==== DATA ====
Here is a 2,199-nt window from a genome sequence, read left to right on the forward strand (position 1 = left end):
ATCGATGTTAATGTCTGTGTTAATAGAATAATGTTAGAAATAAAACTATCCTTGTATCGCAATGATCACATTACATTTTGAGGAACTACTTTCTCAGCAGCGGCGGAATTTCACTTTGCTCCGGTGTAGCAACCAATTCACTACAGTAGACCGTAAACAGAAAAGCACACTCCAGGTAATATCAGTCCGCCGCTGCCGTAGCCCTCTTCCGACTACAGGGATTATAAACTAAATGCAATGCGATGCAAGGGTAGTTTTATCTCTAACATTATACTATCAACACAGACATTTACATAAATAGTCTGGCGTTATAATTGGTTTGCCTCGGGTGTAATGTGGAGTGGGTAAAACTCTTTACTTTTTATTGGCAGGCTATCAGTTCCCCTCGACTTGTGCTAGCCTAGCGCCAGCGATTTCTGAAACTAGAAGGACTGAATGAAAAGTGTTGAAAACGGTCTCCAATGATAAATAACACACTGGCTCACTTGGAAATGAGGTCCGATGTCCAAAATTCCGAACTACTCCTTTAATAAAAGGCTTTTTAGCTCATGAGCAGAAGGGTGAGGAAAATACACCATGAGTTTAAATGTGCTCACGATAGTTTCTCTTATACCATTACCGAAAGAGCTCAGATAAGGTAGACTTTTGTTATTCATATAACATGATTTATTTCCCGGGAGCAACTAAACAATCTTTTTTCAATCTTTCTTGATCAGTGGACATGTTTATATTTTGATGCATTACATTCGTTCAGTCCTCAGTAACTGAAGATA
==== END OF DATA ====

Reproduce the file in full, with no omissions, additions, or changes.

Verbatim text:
Here is a 2,199-nt window from a genome sequence, read left to right on the forward strand (position 1 = left end):
ATCGATGTTAATGTCTGTGTTAATAGAATAATGTTAGAAATAAAACTATCCTTGTATCGCAATGATCACATTACATTTTGAGGAACTACTTTCTCAGCAGCGGCGGAATTTCACTTTGCTCCGGTGTAGCAACCAATTCACTACAGTAGACCGTAAACAGAAAAGCACACTCCAGGTAATATCAGTCCGCCGCTGCCGTAGCCCTCTTCCGACTACAGGGATTATAAACTAAATGCAATGCGATGCAAGGGTAGTTTTATCTCTAACATTATACTATCAACACAGACATTTACATAAATAGTCTGGCGTTATAATTGGTTTGCCTCGGGTGTAATGTGGAGTGGGTAAAACTCTTTACTTTTTATTGGCAGGCTATCAGTTCCCCTCGACTTGTGCTAGCCTAGCGCCAGCGATTTCTGAAACTAGAAGGACTGAATGAAAAGTGTTGAAAACGGTCTCCAATGATAAATAACACACTGGCTCACTTGGAAATGAGGTCCGATGTCCAAAATTCCGAACTACTCCTTTAATAAAAGGCTTTTTAGCTCATGAGCAGAAGGGTGAGGAAAATACACCATGAGTTTAAATGTGCTCACGATAGTTTCTCTTATACCATTACCGAAAGAGCTCAGATAAGGTAGACTTTTGTTATTCATATAACATGATTTATTTCCCGGGAGCAACTAAACAATCTTTTTTCAATCTTTCTTGATCAGTGGACATGTTTATATTTTGATGCATTACATTCGTTCAGTCCTCAGTAACTGAAGATA